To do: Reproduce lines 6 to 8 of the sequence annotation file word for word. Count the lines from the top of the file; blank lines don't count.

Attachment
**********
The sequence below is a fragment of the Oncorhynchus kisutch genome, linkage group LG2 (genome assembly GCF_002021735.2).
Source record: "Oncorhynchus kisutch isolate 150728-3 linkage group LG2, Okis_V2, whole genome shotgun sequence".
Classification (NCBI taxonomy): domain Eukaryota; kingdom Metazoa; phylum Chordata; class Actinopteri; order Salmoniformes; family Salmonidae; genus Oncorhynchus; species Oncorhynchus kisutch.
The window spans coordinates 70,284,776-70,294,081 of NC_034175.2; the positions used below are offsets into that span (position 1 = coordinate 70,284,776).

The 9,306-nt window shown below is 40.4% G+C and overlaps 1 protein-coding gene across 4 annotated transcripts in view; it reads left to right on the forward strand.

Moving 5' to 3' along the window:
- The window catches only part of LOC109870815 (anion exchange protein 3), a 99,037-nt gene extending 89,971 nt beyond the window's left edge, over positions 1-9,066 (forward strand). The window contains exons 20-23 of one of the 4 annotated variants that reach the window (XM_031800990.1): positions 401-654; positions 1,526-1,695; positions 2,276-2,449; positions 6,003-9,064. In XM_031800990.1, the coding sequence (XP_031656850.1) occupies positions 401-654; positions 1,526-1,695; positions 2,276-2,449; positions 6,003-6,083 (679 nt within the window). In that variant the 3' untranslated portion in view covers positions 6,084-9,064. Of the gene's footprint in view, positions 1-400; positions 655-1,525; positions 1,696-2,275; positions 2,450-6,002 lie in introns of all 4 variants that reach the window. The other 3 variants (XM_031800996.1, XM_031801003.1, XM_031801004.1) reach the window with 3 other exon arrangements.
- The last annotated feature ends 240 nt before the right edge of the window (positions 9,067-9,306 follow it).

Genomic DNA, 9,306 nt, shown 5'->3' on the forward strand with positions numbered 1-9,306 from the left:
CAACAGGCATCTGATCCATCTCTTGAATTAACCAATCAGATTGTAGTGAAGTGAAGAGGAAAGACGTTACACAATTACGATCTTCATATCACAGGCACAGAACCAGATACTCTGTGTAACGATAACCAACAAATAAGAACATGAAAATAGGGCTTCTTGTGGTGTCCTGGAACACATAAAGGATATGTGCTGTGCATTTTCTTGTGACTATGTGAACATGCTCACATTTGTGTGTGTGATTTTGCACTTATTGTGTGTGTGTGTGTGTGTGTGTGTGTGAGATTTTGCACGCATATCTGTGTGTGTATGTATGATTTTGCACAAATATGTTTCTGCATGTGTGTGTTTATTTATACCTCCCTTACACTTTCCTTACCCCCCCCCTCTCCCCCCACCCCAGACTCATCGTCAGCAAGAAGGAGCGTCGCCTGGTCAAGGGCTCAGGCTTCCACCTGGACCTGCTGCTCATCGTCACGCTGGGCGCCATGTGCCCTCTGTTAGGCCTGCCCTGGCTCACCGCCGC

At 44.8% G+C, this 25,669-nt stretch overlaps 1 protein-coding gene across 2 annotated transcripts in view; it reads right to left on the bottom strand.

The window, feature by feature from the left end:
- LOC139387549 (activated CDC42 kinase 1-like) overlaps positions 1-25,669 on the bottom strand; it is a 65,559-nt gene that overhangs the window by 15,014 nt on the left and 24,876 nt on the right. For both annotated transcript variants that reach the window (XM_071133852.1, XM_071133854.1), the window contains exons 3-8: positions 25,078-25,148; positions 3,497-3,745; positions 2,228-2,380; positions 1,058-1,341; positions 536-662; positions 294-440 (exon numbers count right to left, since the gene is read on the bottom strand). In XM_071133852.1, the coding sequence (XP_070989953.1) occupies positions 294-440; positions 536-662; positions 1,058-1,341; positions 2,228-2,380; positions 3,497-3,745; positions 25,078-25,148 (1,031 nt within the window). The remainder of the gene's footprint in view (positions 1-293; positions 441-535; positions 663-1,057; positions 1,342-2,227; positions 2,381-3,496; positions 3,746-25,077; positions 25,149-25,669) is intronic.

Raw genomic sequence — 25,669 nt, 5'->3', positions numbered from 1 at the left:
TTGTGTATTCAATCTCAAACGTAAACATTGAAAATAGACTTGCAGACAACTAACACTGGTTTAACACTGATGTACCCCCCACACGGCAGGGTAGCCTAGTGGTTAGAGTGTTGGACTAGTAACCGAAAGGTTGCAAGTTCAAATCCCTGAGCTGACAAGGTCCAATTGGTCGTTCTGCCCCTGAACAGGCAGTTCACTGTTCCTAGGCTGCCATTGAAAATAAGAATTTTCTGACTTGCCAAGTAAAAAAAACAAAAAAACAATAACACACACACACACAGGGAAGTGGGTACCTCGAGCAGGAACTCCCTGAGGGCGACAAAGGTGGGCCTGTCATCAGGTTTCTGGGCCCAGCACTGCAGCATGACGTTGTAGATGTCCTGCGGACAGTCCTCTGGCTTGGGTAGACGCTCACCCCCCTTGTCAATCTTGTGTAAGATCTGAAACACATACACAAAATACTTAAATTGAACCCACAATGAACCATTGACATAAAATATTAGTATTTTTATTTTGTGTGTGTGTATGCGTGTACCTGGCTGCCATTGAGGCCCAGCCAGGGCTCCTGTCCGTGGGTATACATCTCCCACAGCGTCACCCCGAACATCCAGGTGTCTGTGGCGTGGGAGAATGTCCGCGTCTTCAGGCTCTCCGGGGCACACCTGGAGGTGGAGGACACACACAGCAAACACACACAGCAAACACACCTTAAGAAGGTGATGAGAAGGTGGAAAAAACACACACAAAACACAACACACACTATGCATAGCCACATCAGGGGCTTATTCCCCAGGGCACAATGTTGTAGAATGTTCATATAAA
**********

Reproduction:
Moving 5' to 3' along the window:
- The window catches only part of LOC109870815 (anion exchange protein 3), a 99,037-nt gene extending 89,971 nt beyond the window's left edge, over positions 1-9,066 (forward strand). The window contains exons 20-23 of one of the 4 annotated variants that reach the window (XM_031800990.1): positions 401-654; positions 1,526-1,695; positions 2,276-2,449; positions 6,003-9,064. In XM_031800990.1, the coding sequence (XP_031656850.1) occupies positions 401-654; positions 1,526-1,695; positions 2,276-2,449; positions 6,003-6,083 (679 nt within the window). In that variant the 3' untranslated portion in view covers positions 6,084-9,064. Of the gene's footprint in view, positions 1-400; positions 655-1,525; positions 1,696-2,275; positions 2,450-6,002 lie in introns of all 4 variants that reach the window. The other 3 variants (XM_031800996.1, XM_031801003.1, XM_031801004.1) reach the window with 3 other exon arrangements.
- The last annotated feature ends 240 nt before the right edge of the window (positions 9,067-9,306 follow it).